• Julia

    Yeah he is the type that can’t have any type of poultry. When we found out about his Gastrointestinal Disease he was originally eating Acana Chicken and Burbank Potato. Then the vet made him switch over to a medi-cal for Gastrointestinal Disease and we tried him on different foods all separate with a lot of space in between so he would have time for his bowls to calm down and relax. He is normally sensitive to any poultry. That’s why I was surprised when was doing so well on it.

    Thank you, oh that’s sad to hear.
    Ha ha ha that’s to funny.

  • Pitlove

    “The one thing I was a little shocked about was when reading the ranch lands ingredients it says there is egg. But my one guy with the GI issues and allergy, it didn’t seem to bother him at all! Which I’m happy about (I think it hasn’t bother him cause it is farther down the ingredient list, there probably isn’t a lot in there, like a lot of other dog foods).”

    A lot of people (and nutritionists) have noted that some dogs with chicken intolerances/allergies are able to eat eggs and chicken fat, but not the actual muscle meat itself. Some dogs however, the allergy is so intense that they can’t have any form of chicken or poultry.

    your dogs are beautiful. I hope they continue to do well on this food.

    PS. Love the name Hugo. That was my beloved cats name who just passed away last year. Oh and wouldn’t you know it, my Betta fish is named Monty. lol!

  • Julia

    Thank you.

  • Crazy4cats

    What a great picture! Hope you have continued success with this food!

  • Julia

    I originally had my dogs eating Natural Balance L.I.D. Mainly because my one guy has Gastrointestinal Disease and an allergy to any form of fowl (chicken, duck, chicken fat, egg, etc..)and I wanted to get him off of the medi-cal that was prescribed to him from the vet. I was hesitating on switching him over many because of that reason but when we decided to do so we switched him very slowly. I’m so happy so say that all 3 of my dogs are now eating this food and have been doing so for about 2 and a half months now with no issues.

    The one thing I was a little shocked about was when reading the ranch lands ingredients it says there is egg. But my one guy with the GI issues and allergy, it didn’t seem to bother him at all! Which I’m happy about (I think it hasn’t bother him cause it is farther down the ingredient list, there probably isn’t a lot in there, like a lot of other dog foods).

    I have also seen a change in their coat. It is ALOT shinner, softer, and even after them rolling around in grass almost every day and going on hikes at least once a week they still feel very clean.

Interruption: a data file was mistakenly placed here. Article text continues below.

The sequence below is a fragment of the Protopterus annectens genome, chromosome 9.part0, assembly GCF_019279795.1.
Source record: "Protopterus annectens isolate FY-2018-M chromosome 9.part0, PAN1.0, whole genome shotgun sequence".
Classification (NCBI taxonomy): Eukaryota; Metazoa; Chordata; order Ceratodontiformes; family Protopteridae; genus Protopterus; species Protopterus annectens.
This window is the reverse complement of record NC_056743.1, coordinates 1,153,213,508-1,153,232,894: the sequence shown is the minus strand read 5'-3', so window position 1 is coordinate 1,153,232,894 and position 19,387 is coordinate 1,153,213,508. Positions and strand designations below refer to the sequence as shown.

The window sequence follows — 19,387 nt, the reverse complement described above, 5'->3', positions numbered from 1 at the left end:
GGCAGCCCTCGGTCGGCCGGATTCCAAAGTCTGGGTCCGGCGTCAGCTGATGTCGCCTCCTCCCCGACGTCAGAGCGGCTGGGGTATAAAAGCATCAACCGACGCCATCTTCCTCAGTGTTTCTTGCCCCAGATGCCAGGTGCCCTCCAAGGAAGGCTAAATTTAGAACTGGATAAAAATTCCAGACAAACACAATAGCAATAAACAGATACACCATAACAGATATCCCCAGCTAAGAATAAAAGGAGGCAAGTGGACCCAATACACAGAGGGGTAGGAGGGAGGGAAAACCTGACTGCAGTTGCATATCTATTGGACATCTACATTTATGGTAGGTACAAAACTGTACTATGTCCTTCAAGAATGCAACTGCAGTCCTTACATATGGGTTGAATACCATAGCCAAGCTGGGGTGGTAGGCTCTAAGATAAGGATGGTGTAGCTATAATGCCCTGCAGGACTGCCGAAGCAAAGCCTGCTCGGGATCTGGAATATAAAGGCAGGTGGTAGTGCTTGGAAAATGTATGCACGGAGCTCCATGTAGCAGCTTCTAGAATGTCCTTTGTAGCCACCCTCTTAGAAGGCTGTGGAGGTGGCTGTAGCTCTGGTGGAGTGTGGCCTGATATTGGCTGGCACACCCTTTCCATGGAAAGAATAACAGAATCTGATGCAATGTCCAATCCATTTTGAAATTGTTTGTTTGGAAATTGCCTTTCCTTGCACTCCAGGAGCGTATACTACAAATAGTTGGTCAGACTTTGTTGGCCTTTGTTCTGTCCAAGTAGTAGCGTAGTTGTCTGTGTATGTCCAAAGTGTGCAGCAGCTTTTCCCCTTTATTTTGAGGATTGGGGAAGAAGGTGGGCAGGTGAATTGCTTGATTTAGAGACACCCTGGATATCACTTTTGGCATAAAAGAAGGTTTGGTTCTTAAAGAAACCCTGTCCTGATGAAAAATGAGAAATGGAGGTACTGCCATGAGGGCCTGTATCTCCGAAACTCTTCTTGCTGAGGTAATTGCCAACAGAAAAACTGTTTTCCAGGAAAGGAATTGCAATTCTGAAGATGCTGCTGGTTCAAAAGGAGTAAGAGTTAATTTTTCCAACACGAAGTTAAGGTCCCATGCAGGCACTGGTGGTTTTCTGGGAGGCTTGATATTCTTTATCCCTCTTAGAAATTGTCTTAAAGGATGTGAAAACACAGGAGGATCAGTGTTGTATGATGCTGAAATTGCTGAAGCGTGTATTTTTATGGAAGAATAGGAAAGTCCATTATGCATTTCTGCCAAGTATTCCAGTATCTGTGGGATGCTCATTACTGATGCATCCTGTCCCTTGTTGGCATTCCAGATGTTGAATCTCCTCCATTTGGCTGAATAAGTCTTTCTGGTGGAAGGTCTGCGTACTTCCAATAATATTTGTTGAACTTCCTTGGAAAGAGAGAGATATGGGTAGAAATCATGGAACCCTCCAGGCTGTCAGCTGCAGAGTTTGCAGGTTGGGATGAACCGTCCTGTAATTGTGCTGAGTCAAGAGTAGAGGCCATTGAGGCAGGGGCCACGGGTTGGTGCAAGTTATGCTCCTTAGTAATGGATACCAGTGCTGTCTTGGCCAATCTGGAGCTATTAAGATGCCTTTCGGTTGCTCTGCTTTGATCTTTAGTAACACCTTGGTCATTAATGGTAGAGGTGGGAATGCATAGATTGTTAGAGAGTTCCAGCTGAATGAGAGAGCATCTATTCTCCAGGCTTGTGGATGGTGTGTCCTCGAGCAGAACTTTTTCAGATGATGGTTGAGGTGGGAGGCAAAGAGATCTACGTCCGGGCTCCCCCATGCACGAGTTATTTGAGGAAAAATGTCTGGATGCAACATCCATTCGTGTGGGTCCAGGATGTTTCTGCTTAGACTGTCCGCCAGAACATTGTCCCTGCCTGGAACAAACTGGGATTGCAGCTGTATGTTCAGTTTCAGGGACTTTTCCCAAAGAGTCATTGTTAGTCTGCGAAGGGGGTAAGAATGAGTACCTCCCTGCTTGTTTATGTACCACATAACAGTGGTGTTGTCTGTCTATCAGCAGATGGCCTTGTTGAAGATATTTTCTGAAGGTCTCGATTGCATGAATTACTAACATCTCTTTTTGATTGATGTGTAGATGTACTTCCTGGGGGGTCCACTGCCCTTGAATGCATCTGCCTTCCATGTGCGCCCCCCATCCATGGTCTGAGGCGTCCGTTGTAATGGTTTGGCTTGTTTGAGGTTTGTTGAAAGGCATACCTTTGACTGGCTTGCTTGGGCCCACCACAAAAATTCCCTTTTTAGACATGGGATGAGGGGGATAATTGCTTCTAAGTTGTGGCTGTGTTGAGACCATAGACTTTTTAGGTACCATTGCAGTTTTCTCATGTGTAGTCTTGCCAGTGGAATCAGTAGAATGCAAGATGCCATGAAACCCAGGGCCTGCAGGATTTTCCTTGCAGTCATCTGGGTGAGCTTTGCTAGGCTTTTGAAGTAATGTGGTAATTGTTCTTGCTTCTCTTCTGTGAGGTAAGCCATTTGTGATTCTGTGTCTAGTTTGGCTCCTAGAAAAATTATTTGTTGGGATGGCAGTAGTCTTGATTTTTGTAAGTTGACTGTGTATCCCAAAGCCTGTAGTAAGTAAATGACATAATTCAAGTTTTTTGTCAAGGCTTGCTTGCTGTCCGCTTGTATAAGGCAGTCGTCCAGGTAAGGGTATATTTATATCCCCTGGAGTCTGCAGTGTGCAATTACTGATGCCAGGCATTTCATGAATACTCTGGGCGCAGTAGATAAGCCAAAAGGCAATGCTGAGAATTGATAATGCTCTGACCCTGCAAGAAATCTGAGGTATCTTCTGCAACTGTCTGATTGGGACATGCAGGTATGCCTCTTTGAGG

I’m just so happy with this food and happy my dogs are doing so good on it.

    Monty: 2 years old, 50lbs, Gastrointestinal Disease and allergy to fowl.

    Hugo: 3 years old, 52lbs. Was over weight (63lbs -> 52lbs now)

    Bear: 12 years old, 20lbs.(not is picture)

  • Nichole Lay

    I work in a pet store and those moths are from the store, trust me. They’re very common and are attracted to dog food and treats in particular. They’re the bane of my existence.

  • Javiar

    I don’t mean to be THAT guy, but you can’t really blame them for not accepting your request. If the bag is over $100, they probably get a lot of scammers trying to get free product so they prob set standards for who gets reimbursed.

    Did your DH (lol) keep the receipt at least? For something over $100 and over 500 miles away, you/he must have kept the receipt.

    $10 is generious if you ask me. Though id prob be as upset as you if it was me but still.

  • Tammy

    Lol!! I will leave it at dear husband since he did catch the bugs and didn’t feed them to the dogs! Throwing it away, that was not the smartest thing to do. Trust me, he has his “dumb” moments but most of us do.

  • Tammy

    Thanks for letting me know it was not just me with the problem! I am sorry it happened though, it is a great food but too expensive to just throw away.

  • Kelly

    Same thing happened to us with a bag of their cat food. But it was about half empty when we saw them, they were all in the lower half of the bag otherwise i would have seen them squirming as i dished the kibble out, they were not that small. i didn’t take it back to the store as the bag was half empty, i figured i would let it go, and i know they did not come from my house as we store the bags in our bedroom closet and we do not have larvae in our closet plus none of the other opened bags had bugs. I decided not to give up and glad to say no bug infested bags after that. Knock wood. But i hated throwing that half bag out, the stuff is expensive. If i see it again, back to the store and i will stop buying it if thy don’t give us a replacement bag.